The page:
Today it is one month since the last drop of rain fell in Wanganui.
Soil moisture levels are in extreme deficit and drought is being considered in the Rangitikei and Manawatu, with the Rangitikei River at an eight-year low and the Oroua River at a 15-year low.
Taihape has had just 20mm of rain in the past six weeks, and stock is being trucked out of the district.
Despite that, figures released this week by the National Institute of Water and Atmospheric Research (Niwa) show that in Wanganui, it was a very sunny but otherwise unremarkable February.
At 64mm, rainfall for the month was 83 per cent of the February average - well above most other parts of the North Island. Kaitaia had just 5 per cent of its average February rainfall, with a paltry 7mm, and a drought was declared in Northland last week.
Georgina Griffiths from Niwa said temperatures were about normal for February. The mean temperature was 17.9C, slightly below average. The mean afternoon temperature was 22.7C - average for February - while the mean morning temperature was 0.8C lower than average on 13.2C.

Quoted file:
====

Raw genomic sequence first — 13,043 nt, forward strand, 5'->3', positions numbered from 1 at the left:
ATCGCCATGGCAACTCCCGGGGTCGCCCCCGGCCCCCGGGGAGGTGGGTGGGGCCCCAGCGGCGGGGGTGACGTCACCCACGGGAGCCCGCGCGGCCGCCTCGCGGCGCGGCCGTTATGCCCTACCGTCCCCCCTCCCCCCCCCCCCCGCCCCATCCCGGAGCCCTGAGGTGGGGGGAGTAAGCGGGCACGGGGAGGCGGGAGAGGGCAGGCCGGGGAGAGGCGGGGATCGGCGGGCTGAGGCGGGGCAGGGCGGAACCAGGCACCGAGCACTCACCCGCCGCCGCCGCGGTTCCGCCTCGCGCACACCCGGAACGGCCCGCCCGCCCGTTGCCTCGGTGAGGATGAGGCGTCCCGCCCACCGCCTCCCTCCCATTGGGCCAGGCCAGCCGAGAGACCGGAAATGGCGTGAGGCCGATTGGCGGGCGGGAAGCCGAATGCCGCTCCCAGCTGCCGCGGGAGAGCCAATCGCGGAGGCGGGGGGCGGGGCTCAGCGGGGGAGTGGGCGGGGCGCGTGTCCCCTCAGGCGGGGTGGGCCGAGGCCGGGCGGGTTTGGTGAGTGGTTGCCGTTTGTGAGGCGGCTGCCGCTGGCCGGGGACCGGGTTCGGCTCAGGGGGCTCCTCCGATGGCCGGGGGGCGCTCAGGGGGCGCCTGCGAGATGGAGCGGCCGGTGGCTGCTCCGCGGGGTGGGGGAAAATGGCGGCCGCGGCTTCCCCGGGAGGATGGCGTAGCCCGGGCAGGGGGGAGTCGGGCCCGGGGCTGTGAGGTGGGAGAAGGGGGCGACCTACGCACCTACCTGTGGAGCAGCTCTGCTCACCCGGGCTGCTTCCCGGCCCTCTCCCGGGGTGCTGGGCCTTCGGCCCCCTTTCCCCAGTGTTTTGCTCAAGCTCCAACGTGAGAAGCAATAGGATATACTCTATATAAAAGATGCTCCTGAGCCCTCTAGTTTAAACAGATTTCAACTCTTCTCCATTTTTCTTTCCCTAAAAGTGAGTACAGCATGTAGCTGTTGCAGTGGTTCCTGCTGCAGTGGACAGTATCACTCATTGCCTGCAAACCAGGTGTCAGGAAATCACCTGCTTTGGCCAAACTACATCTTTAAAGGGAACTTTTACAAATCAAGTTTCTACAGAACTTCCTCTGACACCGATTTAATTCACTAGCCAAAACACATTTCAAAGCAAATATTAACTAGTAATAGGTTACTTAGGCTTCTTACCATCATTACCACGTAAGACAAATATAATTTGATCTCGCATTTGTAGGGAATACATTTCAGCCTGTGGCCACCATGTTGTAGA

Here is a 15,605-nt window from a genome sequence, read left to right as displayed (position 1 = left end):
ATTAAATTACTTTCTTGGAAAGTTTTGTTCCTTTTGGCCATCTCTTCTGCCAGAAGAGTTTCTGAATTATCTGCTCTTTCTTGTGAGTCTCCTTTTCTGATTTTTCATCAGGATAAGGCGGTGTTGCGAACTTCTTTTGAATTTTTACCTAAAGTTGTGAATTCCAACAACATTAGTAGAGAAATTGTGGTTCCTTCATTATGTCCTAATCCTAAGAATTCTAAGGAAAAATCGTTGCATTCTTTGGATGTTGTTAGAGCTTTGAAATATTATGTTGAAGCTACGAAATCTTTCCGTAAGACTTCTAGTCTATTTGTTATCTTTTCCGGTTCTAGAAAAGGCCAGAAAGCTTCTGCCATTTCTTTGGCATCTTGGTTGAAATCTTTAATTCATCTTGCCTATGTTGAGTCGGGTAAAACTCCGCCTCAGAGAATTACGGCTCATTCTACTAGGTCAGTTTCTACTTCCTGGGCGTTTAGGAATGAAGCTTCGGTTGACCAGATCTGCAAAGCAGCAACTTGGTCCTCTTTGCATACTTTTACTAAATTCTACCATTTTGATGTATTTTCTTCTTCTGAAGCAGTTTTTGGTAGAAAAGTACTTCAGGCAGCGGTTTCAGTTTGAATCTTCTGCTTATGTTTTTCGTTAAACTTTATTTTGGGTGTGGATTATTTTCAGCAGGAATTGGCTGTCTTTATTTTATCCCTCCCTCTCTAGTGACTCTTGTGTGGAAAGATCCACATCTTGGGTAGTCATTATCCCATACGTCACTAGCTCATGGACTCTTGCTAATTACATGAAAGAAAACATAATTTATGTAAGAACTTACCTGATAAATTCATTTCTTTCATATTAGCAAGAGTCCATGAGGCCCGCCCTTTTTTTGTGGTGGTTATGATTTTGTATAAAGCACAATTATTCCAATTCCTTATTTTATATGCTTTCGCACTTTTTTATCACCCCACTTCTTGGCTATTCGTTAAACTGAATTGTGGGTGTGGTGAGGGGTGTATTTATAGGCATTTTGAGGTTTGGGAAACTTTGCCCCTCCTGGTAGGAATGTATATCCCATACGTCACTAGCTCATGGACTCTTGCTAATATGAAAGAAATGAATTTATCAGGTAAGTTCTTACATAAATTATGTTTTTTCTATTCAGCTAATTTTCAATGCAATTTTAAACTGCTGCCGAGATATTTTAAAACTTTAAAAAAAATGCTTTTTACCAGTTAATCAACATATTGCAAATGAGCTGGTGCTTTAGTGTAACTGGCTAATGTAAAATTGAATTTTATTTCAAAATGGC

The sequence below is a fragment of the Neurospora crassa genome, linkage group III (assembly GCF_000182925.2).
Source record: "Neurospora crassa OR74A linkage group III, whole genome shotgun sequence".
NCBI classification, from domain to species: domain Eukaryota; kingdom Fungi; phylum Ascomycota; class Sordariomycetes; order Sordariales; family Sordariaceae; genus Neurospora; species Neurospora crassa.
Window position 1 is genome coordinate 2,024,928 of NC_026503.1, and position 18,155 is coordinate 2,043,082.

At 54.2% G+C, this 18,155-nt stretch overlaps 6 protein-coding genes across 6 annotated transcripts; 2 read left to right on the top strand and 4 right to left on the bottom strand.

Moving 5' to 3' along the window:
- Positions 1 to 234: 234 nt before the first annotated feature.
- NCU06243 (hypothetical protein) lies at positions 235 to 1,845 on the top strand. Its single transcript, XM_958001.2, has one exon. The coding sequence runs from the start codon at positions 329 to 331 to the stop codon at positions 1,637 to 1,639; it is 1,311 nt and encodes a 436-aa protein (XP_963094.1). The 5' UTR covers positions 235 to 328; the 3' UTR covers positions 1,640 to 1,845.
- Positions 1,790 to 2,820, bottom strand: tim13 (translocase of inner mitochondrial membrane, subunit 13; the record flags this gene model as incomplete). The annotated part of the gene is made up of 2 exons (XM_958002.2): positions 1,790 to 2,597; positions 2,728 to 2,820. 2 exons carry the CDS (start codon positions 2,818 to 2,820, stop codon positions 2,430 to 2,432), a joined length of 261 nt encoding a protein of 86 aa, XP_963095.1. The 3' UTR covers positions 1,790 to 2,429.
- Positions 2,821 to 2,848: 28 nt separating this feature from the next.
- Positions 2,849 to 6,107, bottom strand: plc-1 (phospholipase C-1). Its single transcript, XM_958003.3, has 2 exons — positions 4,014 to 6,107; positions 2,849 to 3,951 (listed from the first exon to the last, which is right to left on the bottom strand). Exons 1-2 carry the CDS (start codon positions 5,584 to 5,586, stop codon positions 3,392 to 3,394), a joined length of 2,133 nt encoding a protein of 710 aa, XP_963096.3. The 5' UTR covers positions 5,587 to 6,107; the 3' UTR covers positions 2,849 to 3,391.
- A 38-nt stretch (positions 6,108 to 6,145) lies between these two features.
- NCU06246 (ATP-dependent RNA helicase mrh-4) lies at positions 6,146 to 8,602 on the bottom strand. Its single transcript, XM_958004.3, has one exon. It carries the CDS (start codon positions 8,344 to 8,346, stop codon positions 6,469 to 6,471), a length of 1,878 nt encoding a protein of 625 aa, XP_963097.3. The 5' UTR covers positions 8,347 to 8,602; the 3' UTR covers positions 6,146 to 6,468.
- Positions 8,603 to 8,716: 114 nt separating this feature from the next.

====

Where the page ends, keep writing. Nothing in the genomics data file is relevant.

Ms Griffiths said the highest temperature for the month was 27.3C, recorded on February 3, and the lowest was 7.5C, recorded on February 6.
While sunshine hours are not recorded in Wanganui, Ms Griffiths said areas around Wanganui had recorded very high sunshine hours. Palmerston North had 132 per cent of its normal February sunshine and Stratford had record February sunshine hours.
"So we would expect Wanganui to have been unusually sunny in February," she said.
Ms Griffiths said Taranaki had a particularly sunny start to 2013 - with 634 hours it's the sunniest place in New Zealand so far this year.
As for autumn, Wanganui can expect a dry, mild autumn, with near average rainfall and near average or above average temperatures.